February 26, 2010

Thursday, February 26, 1931: Dow 190.72 -3.64 (1.9%)

Assorted historical stuff:

Senate confirms Eugene Meyer as governor of Fed. Reserve Board, 72-11.

A. Pope, First National - Old Colony exec. VP, testifies before Glass banking committee. Defends bank investment affiliates as essential for industrial development of US; against publication of investment affiliate portfolios since they might disturb markets; unwise to try to regulate bank investments and loans; blue sky law to stop worthless security issues would do more harm than good; regulation can't supply good judgement, but proper examination of banks and affiliates would help. Glass committee to suspend hearings when Congress adjourns next week, will then take up work of drafting a bill to be used as basis for further hearings at next session of Congress in Dec. 1931. Proposed bill likely to meet strong opposition; committee likely unsure how far it can go. Attempt at unifying banking under Federal control probable.

Editorial in favor of the Kendall bill restricting imports produced by forced labor. Bill is a reasonable compromise, giving the Treasury wide discretion in applying the ban. For example, US cigar makers, who currently import wrappers produced in Sumatra by indentured labor and are concerned about a possible cutoff of imports, can probably be given a pass until Sumatran growers adjust their system to conform with US law.

Newly created State financing board says city of Fall River, Mass. [recently defaulted on loans] must cut salaries 20%-32%.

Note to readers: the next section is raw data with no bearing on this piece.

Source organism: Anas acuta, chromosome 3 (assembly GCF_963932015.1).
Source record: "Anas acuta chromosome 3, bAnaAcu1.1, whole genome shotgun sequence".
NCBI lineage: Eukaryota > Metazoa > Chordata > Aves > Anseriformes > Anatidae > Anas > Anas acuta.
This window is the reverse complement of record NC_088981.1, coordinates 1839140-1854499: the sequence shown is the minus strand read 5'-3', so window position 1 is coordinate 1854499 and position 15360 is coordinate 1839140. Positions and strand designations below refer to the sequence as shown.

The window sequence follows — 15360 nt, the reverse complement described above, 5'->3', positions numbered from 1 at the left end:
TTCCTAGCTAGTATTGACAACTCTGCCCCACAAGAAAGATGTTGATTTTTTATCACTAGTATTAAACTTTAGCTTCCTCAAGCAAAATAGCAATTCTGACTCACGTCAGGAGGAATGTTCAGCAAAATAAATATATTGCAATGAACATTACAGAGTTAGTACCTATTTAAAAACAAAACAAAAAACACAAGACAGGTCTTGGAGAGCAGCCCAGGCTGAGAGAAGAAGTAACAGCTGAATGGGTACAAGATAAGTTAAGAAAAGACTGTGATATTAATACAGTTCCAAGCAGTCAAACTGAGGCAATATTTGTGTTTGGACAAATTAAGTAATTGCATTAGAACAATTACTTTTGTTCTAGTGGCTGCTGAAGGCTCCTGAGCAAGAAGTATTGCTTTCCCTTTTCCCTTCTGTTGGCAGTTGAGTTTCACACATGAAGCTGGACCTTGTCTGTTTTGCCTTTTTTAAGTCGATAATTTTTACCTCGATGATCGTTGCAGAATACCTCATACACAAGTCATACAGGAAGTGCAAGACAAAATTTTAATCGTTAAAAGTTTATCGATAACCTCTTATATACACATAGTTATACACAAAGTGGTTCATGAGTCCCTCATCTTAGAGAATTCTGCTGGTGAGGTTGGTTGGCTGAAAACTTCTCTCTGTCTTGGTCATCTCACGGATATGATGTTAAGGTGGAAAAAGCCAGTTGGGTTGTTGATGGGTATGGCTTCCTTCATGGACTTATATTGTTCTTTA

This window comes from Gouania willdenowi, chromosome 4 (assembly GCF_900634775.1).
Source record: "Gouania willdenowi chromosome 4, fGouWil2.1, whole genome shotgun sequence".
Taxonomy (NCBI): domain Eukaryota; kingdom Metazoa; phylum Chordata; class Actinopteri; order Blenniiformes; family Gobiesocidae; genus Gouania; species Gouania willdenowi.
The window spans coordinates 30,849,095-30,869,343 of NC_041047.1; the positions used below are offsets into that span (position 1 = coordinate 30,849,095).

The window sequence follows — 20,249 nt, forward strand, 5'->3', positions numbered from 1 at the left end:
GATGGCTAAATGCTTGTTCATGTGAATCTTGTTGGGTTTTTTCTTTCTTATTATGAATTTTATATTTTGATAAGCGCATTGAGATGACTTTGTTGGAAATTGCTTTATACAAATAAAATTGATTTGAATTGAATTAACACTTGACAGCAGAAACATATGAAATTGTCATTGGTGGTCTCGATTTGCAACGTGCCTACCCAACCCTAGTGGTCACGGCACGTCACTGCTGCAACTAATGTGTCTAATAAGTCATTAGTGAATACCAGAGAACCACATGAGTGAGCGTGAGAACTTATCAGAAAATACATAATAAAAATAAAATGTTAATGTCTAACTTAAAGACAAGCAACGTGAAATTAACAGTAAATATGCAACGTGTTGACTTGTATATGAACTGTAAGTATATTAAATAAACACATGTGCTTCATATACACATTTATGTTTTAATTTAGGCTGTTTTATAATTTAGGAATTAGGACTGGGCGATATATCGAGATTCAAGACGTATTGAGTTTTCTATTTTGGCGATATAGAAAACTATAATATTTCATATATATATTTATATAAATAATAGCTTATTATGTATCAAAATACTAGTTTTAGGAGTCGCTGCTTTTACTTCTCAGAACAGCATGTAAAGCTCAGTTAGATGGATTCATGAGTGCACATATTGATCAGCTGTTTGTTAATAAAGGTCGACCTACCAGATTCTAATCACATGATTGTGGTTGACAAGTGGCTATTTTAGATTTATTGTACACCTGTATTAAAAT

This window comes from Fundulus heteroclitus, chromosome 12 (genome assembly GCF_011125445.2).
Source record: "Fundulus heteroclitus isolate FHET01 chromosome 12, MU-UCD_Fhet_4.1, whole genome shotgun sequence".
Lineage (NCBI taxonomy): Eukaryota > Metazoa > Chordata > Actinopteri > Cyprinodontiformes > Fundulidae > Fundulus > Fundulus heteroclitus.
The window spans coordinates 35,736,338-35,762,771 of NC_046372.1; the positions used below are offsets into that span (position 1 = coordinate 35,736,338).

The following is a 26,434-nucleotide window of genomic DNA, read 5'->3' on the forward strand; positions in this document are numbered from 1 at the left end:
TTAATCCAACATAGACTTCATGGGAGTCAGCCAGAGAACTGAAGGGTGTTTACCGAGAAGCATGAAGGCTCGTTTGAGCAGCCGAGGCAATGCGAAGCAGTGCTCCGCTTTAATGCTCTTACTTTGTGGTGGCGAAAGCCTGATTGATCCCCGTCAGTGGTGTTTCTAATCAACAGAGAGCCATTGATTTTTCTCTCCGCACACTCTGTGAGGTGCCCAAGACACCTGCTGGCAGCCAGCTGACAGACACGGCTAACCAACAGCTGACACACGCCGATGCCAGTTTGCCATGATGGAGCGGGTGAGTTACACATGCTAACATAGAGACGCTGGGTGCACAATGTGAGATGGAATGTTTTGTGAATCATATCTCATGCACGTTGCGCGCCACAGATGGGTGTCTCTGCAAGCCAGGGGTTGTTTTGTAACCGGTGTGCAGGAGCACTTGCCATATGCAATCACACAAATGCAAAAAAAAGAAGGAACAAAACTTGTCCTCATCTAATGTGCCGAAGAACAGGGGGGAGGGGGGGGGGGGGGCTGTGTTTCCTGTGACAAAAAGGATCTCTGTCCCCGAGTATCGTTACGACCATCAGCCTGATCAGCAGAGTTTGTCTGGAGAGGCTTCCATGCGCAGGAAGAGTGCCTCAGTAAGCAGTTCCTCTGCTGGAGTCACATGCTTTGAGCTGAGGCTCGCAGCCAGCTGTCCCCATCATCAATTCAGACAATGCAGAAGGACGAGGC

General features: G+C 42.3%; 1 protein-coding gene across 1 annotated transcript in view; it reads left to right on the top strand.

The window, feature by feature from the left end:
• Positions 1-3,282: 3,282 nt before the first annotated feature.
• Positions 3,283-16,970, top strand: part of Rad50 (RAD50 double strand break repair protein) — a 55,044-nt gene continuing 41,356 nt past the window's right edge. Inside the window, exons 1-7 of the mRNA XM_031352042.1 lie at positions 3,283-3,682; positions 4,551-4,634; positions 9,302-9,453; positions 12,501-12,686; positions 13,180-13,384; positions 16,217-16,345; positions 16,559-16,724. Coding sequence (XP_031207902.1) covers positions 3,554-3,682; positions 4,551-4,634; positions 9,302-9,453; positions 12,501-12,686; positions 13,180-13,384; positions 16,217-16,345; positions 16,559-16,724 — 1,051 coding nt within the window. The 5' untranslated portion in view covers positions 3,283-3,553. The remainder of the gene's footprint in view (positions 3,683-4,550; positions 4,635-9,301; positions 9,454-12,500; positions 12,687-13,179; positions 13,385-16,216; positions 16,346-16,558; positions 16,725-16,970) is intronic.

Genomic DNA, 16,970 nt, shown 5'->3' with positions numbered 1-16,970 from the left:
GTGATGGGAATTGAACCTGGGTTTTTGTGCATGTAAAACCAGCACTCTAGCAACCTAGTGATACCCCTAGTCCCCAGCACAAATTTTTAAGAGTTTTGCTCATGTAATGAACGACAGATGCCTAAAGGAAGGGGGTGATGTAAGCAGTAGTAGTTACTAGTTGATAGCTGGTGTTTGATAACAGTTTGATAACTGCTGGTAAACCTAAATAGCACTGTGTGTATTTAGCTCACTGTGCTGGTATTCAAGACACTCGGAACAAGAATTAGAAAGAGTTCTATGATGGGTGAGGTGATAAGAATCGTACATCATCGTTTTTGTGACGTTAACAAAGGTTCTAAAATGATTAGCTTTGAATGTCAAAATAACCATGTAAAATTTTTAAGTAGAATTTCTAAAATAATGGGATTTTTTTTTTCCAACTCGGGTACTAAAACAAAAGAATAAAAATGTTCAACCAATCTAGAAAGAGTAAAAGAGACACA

Morning reports of Hitler revolt in Germany turned out to be unfounded; later updates said 'revolt' was but minor riots by Communists, not Nazis, and police had situation in hand. Chancellor Breuning asks Reichstag for blanket power to adjust tariffs; seen as stand against farm demands for high tariffs.

Japanese govt. introduces bills formally legalizing trade unions and providing for compulsory arbitration.

At Briand European grain conference, Austria, Holland and Switzerland promise in principle to buy grain from Eastern European states, but France and Britain exclude themselves. Wheat conf. ends with resolutions to buy up Danubian wheat surplus estimated at 3M tons; no discussion on reduction of acreage.

G. Le Boutillier, Pennsylvania RR VP, reports 99.4% of the 60,100 scheduled passenger trains in NY zone in Jan. arrived at destinations on time. Penn. RR broke all records for Washington's Birthday seashore travel; over 50,000 estimated travellers between NY, Philadelphia, and Atlantic City.

Dr. W. Schroder, NY City Sanitation Commission chair., recommends establishment of 33 scientific sewage disposal plants throughout city at cost of $377M.

Sale of NY World newspaper significant politically; it has long “been regarded as the outstanding Democratic organ in the US”; sale would put it under control of political independents who supported Hoover in 1928.

Watsongraph device for transmitting typewritten messages by radio demonstrated by Glenn Watson of Detroit.

Foggiest spot in the US in 1930 was Moose Peak, Maine, with 1,562 hours or over 4 hours/day. Maine also had the second and third foggiest spots; the fourth was Point Reyes near San Francisco, with 1,398 hours. These totals, however, were nowhere near the 1907 record of 2,734 hours at Seguin, Maine.

Sen. Sheppard (D, Tex.) introduces bill barring making of intoxicating fruit juices in private homes; designed to counter campaign of grape juice makers to sell kits for fermenting at home.

Market commentary: